As Scott wrote, the mystery is fascinating but the film walks us so slowly through it all that we catch on far sooner than the plot should have allowed. Right from the start we are shown that it is a set up by showing the shooter not looking anything like the suspect. The quarter into the parking meter is made an obvious point by the director early on, yet Reacher makes it his big piece of WTF evidence more than once. Every time he made the point that the shooter would not have fed the meter I groaned to myself, "We know already! What else have you got?" 

Far worse than believing Tom Cruise is a tough as hell, physically imposing, no nonsense detective, is the script and direction. Both were the responsibility of Christopher McQuarrie, who directed and wrote the screenplay. The only character worth getting to know is Reacher, yet we learn very little about him. Helen has some Daddy issues but why should we really care? It is not as if Reacher is going to settle down with her. How exactly does Reacher get Cash, the old man at the gun range, to risk his life for him when they have only just met? I had zero emotional invested in a film where the goal was to clear a murderer from some other murders he is accused of.

Scott noted that Reacher is never really in danger and although that is a script weakness, it was not the film's biggest flaw for me. There is today and has always been a segment of our society that does not trust our government and fears a complete loss of privacy with our computers being hacked and our cell phones being tapped. The character of Reacher could easily gain a cinematic following just as Billy Jack and Rambo did. Living outside of society has a romantic tone to it as well as a sense of rebellion. Billy Jack did it so he could do drugs and screw a hippy while Rambo was shell shocked. Reacher seems more autonomous because he has learned or experienced something that makes him leery of the powers that be. That needed to be explored so we, the audience, would actually care about what happens to him. Unlike Scott, I am curious to pick up one of Lee Child's Jack Reacher novels.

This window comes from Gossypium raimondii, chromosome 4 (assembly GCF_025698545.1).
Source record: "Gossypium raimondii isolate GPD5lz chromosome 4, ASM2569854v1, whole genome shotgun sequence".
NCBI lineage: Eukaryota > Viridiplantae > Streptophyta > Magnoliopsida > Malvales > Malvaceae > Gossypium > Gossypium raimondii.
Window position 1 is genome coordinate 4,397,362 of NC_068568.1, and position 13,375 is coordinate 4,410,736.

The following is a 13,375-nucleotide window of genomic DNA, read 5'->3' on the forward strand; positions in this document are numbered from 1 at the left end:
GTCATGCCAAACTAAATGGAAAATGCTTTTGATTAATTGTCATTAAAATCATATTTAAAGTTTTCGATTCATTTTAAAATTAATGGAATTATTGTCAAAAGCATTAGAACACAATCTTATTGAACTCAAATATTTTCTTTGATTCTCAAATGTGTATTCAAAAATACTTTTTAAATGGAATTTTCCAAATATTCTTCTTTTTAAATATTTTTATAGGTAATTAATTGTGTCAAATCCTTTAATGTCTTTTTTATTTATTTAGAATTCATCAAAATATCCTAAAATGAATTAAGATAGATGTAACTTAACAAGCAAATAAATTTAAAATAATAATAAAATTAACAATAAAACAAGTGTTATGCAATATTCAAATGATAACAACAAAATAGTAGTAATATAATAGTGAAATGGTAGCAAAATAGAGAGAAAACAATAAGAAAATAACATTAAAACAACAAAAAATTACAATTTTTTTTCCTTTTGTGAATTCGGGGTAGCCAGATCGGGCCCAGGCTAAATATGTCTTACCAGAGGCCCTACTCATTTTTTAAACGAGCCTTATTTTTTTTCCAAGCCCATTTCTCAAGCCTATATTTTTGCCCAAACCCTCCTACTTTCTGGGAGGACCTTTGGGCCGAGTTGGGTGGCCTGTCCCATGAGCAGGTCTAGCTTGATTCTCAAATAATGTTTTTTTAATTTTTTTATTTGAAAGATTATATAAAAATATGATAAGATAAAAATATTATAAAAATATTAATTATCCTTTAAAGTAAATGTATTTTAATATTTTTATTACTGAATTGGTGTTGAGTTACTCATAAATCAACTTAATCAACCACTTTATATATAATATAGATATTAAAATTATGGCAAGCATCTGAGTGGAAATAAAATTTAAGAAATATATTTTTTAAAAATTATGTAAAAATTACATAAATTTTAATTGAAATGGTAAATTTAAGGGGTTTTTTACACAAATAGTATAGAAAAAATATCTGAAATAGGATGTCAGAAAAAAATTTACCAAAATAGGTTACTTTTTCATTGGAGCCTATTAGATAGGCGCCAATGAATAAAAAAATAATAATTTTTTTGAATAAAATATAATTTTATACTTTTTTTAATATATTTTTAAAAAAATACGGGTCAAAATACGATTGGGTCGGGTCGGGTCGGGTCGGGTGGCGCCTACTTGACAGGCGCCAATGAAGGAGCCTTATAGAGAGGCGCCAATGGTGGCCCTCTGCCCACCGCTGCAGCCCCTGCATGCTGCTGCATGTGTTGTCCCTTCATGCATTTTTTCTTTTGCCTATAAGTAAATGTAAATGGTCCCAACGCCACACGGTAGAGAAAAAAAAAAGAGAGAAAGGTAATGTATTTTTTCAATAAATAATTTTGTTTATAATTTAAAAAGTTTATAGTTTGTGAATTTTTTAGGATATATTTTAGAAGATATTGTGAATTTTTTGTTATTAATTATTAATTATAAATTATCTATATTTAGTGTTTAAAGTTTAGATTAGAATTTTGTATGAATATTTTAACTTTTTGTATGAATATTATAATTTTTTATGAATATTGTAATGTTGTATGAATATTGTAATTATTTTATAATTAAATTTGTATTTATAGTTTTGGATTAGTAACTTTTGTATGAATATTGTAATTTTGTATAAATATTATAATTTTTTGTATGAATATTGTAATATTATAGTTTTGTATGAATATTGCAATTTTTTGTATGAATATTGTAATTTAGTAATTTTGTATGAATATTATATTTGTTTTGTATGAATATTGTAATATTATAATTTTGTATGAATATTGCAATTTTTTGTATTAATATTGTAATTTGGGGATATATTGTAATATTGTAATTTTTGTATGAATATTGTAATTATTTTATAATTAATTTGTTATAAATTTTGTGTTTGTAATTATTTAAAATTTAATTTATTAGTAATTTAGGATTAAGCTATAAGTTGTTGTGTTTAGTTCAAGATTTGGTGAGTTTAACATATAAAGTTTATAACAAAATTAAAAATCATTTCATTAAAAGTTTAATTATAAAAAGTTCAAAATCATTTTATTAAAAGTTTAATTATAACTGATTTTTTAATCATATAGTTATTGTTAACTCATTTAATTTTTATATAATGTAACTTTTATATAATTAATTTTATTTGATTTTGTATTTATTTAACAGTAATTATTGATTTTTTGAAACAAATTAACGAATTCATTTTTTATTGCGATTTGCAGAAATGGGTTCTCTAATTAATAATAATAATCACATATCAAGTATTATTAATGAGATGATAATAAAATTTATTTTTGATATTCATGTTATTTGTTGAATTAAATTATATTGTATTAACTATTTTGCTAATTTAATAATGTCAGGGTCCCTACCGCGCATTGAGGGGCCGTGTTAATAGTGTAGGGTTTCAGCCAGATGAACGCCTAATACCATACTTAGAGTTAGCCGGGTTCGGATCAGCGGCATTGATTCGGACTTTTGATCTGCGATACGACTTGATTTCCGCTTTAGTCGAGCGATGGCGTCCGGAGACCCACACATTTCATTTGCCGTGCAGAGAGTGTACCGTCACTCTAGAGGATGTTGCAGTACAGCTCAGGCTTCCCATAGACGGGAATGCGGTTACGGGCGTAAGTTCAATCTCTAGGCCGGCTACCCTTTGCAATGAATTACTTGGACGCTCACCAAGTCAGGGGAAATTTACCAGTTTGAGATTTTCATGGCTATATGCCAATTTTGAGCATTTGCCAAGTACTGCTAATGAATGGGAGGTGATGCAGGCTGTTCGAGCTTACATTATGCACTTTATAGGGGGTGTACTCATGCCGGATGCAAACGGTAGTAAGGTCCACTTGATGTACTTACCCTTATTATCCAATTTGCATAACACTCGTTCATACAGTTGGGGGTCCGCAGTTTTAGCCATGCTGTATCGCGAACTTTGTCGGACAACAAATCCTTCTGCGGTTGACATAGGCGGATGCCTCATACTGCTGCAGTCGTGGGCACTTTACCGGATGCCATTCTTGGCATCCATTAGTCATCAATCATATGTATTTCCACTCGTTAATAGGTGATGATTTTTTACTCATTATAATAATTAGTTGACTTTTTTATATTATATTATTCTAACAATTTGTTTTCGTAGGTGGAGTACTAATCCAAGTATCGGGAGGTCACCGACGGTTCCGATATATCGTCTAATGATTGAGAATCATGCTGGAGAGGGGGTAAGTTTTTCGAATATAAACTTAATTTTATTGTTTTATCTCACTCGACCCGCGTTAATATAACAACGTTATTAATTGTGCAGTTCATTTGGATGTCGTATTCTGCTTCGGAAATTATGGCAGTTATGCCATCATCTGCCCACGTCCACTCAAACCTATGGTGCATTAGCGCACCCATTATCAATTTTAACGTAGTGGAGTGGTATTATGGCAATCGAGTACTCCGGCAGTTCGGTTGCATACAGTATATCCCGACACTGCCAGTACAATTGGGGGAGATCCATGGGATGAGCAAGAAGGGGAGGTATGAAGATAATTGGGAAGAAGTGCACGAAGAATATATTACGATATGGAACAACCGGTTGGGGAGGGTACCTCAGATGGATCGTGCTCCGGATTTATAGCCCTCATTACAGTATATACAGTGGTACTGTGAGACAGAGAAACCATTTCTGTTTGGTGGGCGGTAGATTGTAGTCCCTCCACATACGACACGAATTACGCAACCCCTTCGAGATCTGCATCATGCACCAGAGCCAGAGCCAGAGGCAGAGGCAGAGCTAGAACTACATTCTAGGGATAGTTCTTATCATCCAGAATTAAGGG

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Reviewed on: December 30th, 2012
Tom Cruise and Robert Duvall in Jack Reacher.

Tom Cruise and Robert Duvall in Jack Reacher.

Tom Cruise is an adrenaline junkie. On his films he insists on doing almost all of his own stunt work. He famously repelled down the world's tallest building for the recent Mission Impossible: Ghost Protocol and in this movie he did all of his own stunt driving as Jack Reacher. The scene where the car stalls actually happened. Cruise stayed in character and eventually got the car restarted. They left it in the shot because it was one of those rare serendipitous mistakes that adds to the realism and tension of a scene.

This is a fairly run of the mill action flick. As a Tom Cruise vehicle it works well enough. At 50 he can still effortlessly pull off the heroic action star. For all of his incredible success over the last 30 years, he still seems as ambitious and hungry as he ever did. He will be to his generation what John Wayne and Clint Eastwood were to theirs. Quite simply the biggest male action hero.

Although Cruise dominates the movie he does get some impressive help. The supporting cast contributes to the enjoyment level. Rosamund Pike holds her own against Cruise in the female lead, although she winds up being just another damsel in distress needing to be rescued by the star at the climax. 2012 was a breakout year for David Oyelowo. He began it with the starring role in George Lucas's WWII movie Red Tails and this past summer was in Lee Daniels's The Paperboy. Appearing in a big Tom Cruise action flick isn't a bad way to end the year.

The cast also boasts two authentic movie icons.

Legendary German director Werner Herzog plays a truly disturbing villain. A man who chewed off his own fingers in order to survive certain death from gangrene while in some hell hole of a prison. Although he is much more revered as a director, Herzog has tried his hand at the occasional acting role over the years. He brings a certain gravitas to the role of the demented bad guy known as The Zec.

This movie was a reunion for Tom Cruise and Robert Duvall. They first worked together more than 20 years earlier in the race car drama Days of Thunder. They make a good team and it's nice to see Duvall (who is now well into his 80s) still in the saddle after all these years. Very few stars have walked the line between leading man and character actor as successfully as Robert Duvall. The number of truly classic movies he's appeared in over the last half a century is quite staggering. Here is just a partial list; To Kill a Mockingbird (1962), Bullitt (1968), True Grit (1969), MASH (1970), The Godfather (1972), The Godfather: Part II (1974), Network (1976), Apocalypse Now (1979) and The Natural (1984).  He has been Oscar nominated 6 times, winning for Tender Mercies in 1983. With Jack Reacher he proves himself to still be a vital actor, one who plays cantankerous old codgers with a heart of gold better than anyone.

Jack Reacher may not be particularly original or fresh but with a cast this good it rises above its conventional formula.